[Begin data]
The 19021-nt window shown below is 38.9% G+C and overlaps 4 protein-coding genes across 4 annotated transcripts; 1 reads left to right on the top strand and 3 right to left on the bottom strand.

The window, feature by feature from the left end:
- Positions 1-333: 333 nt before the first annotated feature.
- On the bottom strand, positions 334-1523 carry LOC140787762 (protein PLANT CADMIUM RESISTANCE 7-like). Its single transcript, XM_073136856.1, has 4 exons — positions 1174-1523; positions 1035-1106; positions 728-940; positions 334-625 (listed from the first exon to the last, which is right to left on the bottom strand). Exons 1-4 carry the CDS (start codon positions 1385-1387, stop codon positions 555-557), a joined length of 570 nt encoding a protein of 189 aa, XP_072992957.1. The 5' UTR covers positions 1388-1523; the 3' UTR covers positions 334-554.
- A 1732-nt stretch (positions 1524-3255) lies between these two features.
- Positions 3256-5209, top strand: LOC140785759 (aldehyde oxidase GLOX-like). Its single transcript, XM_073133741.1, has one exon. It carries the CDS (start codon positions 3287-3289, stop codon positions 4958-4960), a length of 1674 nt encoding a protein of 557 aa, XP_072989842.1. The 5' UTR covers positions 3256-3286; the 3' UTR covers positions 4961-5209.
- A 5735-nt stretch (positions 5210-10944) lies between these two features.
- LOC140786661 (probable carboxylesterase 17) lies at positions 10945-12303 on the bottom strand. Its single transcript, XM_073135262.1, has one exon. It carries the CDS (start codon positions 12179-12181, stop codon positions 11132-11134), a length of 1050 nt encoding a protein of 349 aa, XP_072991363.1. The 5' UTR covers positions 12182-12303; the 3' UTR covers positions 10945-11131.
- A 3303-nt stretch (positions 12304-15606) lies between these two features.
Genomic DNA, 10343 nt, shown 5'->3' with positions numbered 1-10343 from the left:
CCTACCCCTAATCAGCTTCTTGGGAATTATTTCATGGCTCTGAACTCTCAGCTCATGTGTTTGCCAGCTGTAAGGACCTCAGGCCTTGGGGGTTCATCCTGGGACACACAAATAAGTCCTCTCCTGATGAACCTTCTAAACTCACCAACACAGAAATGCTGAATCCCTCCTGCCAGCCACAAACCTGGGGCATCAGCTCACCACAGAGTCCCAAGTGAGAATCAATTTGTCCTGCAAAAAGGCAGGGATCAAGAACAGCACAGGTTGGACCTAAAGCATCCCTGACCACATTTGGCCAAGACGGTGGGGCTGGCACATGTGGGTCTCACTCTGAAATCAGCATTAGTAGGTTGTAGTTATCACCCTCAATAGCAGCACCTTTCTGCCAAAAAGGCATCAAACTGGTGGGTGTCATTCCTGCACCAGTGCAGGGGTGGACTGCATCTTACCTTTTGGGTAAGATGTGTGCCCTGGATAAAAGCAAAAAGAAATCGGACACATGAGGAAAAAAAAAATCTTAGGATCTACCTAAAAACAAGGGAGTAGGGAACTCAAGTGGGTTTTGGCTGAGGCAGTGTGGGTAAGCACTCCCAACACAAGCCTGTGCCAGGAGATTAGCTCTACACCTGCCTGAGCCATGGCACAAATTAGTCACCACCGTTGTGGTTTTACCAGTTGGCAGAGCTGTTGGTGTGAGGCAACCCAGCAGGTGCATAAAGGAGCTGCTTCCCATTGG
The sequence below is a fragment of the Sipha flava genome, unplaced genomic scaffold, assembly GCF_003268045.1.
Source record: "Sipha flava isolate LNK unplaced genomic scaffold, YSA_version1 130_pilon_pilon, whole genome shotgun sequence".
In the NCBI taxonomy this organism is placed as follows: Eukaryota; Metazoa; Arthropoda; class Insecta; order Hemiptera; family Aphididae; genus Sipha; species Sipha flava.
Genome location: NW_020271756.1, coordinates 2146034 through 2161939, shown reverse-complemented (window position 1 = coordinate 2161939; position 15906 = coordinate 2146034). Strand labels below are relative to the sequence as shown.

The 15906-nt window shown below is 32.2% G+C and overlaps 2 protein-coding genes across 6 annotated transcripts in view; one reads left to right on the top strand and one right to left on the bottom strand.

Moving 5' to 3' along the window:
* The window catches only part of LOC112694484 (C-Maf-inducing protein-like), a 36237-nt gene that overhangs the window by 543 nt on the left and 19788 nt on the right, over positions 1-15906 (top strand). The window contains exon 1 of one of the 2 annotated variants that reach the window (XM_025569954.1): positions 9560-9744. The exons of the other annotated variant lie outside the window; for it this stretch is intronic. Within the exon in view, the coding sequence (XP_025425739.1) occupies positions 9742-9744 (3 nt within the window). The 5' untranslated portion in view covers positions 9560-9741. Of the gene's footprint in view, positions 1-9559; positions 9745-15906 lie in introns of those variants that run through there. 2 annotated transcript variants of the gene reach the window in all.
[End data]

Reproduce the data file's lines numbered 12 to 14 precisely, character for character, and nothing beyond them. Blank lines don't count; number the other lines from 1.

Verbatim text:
The sequence below is a fragment of the Sipha flava genome, unplaced genomic scaffold, assembly GCF_003268045.1.
Source record: "Sipha flava isolate LNK unplaced genomic scaffold, YSA_version1 130_pilon_pilon, whole genome shotgun sequence".
In the NCBI taxonomy this organism is placed as follows: Eukaryota; Metazoa; Arthropoda; class Insecta; order Hemiptera; family Aphididae; genus Sipha; species Sipha flava.